Canucks and Beyond

The Business of Making Grown Men Cry

07/13/2011 at 6:59pm EDT

From Derek Coburn at Washington Business Journal, a story about Ted Leonsis:

Last year while on his home treadmill, Ted happened upon a replay of the 1969 Jets-Colts Superbowl game on ESPN Classic. Growing up he had gone to Jets games with his father every Sunday (tickets were $7 then). That year, when he was just 12, they watched the Superbowl together on TV. Seeing the game again stirred up a host of memories not just of the game, but the entire experience: Sharing the moment with his father and calling all of their relatives afterward. Missing school to attend the ticker tape parade with his dad and 500,000 other New Yorkers. Ted became emotional and started to cry. Unfortunately for him, his wife came into the room to find him weeping on the treadmill and asked if everything was okay. His reply? “Joe Namath.” Then he told us, “This is the business I’m in. Making grown men cry, and creating memories that last 50 years.”

I don’t know what this says about the Caps, exactly (though perhaps some rival fans could have some fun with it!). But the idea of sporting teams making grown men cry? I totally get it. And women, too—the Vancouver Canucks make me cry all the time.

Levity aside, though, I think there’s a lot of truth to Leonsis’s words. The lasting gift of sports isn’t found in the details of every play, or the statistical analysis of every hiccup, but in the broader strokes. Those moments you remember for a lifetime, whether they were great successes or failures for your team or favourite players.

They didn’t make a movie about the USA’s 1980 success in Lake Placid because it was the most technically perfect game ever played… they made it because most of a nation had a deep emotional connection to that win, for a variety of reasons. That it was a great sporting event that precipitated that response was part of it, of course, but it doesn’t come close to being the reason everyone who was alive then still remembers it. The reasons go far deeper than that.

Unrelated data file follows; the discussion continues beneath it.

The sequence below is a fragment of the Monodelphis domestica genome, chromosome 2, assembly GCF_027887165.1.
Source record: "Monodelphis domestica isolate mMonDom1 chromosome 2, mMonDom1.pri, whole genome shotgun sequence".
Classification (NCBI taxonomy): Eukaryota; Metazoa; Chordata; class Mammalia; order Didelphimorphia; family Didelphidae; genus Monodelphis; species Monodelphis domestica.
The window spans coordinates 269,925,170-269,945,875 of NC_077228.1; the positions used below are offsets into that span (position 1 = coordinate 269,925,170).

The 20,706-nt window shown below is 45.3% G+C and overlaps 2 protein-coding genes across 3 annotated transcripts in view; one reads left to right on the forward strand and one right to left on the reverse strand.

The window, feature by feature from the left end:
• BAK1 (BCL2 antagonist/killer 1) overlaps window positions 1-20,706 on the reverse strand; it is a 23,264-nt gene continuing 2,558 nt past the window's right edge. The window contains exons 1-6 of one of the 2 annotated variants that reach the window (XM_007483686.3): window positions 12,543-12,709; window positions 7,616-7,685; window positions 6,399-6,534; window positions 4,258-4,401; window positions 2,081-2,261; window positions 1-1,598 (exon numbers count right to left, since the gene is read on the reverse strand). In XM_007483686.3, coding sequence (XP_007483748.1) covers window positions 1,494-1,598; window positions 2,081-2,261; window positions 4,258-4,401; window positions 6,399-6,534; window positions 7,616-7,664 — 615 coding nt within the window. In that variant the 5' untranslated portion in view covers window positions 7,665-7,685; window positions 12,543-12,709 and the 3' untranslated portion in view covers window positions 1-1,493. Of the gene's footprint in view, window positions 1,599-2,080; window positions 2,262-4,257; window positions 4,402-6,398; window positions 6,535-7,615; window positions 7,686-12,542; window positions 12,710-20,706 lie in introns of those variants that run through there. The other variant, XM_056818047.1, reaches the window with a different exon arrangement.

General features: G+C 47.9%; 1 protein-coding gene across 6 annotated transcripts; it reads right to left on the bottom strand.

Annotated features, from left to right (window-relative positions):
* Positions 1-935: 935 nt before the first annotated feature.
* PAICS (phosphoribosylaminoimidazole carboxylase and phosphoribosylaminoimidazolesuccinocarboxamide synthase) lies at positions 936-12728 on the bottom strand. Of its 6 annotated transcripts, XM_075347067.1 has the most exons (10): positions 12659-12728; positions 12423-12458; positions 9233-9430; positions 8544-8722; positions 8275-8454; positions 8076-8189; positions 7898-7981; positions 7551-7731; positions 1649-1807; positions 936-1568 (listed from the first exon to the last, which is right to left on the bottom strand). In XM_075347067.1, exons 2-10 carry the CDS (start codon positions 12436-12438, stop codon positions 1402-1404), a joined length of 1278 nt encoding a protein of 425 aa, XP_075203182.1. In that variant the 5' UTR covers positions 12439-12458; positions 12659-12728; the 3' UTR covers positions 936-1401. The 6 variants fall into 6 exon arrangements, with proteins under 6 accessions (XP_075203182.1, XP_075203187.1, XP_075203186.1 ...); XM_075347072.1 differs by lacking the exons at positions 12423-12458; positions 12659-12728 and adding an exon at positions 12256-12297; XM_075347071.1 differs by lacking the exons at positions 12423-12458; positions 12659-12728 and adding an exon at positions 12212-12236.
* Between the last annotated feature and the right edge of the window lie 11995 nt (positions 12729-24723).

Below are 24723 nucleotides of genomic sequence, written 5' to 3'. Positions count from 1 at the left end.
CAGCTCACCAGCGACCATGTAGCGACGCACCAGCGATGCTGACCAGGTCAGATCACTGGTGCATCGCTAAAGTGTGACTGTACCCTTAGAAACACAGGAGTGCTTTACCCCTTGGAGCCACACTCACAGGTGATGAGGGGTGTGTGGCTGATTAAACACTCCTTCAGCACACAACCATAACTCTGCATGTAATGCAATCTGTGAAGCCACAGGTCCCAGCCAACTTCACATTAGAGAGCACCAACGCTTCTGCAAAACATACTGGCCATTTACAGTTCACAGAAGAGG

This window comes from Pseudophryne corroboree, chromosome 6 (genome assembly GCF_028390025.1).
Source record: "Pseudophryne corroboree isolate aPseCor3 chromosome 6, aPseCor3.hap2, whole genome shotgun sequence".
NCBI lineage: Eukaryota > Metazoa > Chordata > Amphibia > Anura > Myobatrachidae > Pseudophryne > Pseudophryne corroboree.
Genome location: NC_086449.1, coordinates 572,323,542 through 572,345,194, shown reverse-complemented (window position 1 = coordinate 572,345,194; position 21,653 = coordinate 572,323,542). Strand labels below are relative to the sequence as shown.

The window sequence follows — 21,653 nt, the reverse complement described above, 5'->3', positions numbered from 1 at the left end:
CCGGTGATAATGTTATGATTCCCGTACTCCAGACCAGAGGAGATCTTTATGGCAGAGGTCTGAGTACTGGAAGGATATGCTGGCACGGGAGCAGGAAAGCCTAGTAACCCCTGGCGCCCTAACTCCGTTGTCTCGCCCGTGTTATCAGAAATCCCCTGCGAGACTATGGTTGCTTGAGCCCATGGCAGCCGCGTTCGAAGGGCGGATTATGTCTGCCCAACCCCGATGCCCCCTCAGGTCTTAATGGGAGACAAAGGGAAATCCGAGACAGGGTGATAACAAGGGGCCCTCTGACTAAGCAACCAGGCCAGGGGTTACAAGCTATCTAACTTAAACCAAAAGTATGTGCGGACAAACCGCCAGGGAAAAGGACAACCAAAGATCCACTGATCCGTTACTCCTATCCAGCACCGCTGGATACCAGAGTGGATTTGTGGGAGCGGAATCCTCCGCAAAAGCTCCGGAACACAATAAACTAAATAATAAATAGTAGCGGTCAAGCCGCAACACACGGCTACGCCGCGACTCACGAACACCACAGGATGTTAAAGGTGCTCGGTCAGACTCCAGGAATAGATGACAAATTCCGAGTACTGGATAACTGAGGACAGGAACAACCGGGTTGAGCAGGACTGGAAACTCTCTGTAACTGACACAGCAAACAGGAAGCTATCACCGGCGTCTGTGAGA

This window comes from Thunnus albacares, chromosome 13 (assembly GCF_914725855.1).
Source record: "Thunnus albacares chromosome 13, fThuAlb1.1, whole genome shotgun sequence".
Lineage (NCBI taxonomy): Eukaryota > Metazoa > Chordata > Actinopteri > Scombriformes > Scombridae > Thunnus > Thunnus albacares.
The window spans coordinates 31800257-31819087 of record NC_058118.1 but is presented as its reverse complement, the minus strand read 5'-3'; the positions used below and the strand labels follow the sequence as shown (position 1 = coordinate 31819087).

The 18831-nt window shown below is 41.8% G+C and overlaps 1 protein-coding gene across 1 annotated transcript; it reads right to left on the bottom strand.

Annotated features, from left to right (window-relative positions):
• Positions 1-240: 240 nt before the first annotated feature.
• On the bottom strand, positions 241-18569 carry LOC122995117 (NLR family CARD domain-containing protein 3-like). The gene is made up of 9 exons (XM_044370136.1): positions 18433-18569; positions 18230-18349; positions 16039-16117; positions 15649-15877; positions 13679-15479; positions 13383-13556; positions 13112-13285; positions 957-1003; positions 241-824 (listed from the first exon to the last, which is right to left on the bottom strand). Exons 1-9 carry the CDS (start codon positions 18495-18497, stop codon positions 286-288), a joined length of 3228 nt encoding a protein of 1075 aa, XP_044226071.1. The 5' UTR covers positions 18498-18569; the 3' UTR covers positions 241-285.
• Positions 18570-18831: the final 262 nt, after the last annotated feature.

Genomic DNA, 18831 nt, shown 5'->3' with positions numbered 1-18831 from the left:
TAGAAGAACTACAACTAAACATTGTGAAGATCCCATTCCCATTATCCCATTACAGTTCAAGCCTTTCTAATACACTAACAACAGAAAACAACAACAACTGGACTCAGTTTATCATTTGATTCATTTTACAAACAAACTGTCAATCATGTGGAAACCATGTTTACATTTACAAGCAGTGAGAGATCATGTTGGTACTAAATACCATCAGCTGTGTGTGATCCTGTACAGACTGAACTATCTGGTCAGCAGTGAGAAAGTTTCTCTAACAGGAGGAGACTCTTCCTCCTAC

While plenty of sports ‘purists’ (or I would sometimes say, “snobs”) would disagree, my feeling is that sports are an emotional experience, nearly above all else. That might sound extreme, but consider the fact that sports —no matter how well-played—cannot exist in a vacuum. They don’t exist at all, in fact, without people who love to play them, and in the case of professional sports, people who love to watch them (who ultimately, finance them). Of course, we technically analyze every single quality of the play, too, which is the “appreciating sport for its own sake” side of the equation. But I believe that the emotional side, the cheering or booing of a game, a play or a player, is the reason 99% of people pull on a jersey.

That being said, my reasoning probably only applies to team sports. Golf, for instance, is one of those sports that the “sports-snobs” really own, as it lends itself more to exclusive rational analysis rather than emotion and personal connection to the game or the players. Let’s face it, golf fans don’t buy ‘jerseys’ with their favourite player’s name on it—they buy the correlating brands of the sponsors, which always struck me as being more about fashion and prestige than fandom. (By contrast, no fan of the 80s Canucks, ever pulled on one of those jerseys for the ‘prestige’, I promise you…!)

Leonsis has said many times that he’s not really in the sports business, but in the media business. Ultimately, that means he’s in the business of communicating about his sports interests with other people. Which is far different than just running a professional team, scraping as much cash off the top as possible and hoping for the best. (Baseball’s LA Dodgers sort of come to mind here.)

It’s by his understanding of people’s emotional connection to their sporting experience that I think explains a large part of the success of Ted Leonsis: team sports are a matter for the head and the heart.

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